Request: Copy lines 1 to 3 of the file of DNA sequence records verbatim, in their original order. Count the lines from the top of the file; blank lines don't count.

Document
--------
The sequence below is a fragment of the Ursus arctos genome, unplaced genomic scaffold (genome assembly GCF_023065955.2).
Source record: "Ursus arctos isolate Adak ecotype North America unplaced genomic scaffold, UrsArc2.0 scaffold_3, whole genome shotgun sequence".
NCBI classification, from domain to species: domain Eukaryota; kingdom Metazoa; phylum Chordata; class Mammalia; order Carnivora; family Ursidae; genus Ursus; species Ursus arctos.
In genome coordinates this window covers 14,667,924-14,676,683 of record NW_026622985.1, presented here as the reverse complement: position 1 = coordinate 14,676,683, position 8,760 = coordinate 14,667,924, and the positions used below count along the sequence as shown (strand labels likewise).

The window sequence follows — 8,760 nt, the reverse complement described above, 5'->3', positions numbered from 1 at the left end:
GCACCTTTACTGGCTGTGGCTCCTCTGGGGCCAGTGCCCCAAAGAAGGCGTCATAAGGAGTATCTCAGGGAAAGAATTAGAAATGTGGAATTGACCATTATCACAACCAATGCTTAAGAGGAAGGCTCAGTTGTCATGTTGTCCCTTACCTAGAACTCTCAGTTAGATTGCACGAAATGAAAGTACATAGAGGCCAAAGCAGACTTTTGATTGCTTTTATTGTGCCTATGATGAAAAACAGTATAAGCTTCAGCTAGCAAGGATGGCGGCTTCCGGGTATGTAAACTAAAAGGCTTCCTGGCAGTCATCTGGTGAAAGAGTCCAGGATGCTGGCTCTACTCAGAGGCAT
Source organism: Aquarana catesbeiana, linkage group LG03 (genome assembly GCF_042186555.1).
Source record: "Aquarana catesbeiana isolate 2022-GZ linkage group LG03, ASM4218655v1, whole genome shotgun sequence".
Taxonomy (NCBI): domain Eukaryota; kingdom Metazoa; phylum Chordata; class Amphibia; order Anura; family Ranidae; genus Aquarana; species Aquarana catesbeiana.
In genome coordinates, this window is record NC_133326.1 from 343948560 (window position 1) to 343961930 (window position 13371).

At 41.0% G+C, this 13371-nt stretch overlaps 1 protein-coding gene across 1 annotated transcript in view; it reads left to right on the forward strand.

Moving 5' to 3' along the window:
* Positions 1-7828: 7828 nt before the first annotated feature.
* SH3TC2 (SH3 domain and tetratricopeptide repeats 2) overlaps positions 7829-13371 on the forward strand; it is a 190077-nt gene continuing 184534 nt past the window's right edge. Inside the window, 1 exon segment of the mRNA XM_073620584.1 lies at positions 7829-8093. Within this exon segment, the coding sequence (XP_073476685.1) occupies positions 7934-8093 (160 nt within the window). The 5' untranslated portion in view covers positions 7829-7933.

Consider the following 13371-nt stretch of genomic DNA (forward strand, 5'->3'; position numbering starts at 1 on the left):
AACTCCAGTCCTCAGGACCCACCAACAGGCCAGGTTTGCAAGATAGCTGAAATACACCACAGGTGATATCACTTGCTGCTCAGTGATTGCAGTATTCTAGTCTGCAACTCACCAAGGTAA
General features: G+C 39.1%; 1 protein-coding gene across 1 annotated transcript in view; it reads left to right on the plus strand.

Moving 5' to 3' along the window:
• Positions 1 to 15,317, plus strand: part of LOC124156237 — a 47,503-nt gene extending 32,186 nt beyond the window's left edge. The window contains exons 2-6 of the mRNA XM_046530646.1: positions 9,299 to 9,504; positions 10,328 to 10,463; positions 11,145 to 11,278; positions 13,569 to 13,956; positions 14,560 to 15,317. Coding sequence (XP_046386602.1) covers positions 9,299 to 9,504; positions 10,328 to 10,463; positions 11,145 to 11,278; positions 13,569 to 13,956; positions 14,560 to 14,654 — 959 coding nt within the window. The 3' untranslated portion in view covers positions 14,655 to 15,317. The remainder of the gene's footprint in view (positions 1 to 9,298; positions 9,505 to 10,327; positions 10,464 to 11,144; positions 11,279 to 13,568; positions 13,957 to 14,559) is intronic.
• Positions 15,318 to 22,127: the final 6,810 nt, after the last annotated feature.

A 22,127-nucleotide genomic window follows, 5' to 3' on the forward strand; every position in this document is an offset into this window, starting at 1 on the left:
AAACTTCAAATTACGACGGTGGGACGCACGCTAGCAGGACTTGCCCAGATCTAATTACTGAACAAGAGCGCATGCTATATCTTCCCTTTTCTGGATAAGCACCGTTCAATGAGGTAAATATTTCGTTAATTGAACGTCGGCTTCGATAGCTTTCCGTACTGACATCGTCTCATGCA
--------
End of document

The sequence below is a fragment of the Ursus arctos genome, unplaced genomic scaffold (genome assembly GCF_023065955.2).
Source record: "Ursus arctos isolate Adak ecotype North America unplaced genomic scaffold, UrsArc2.0 scaffold_3, whole genome shotgun sequence".
NCBI classification, from domain to species: domain Eukaryota; kingdom Metazoa; phylum Chordata; class Mammalia; order Carnivora; family Ursidae; genus Ursus; species Ursus arctos.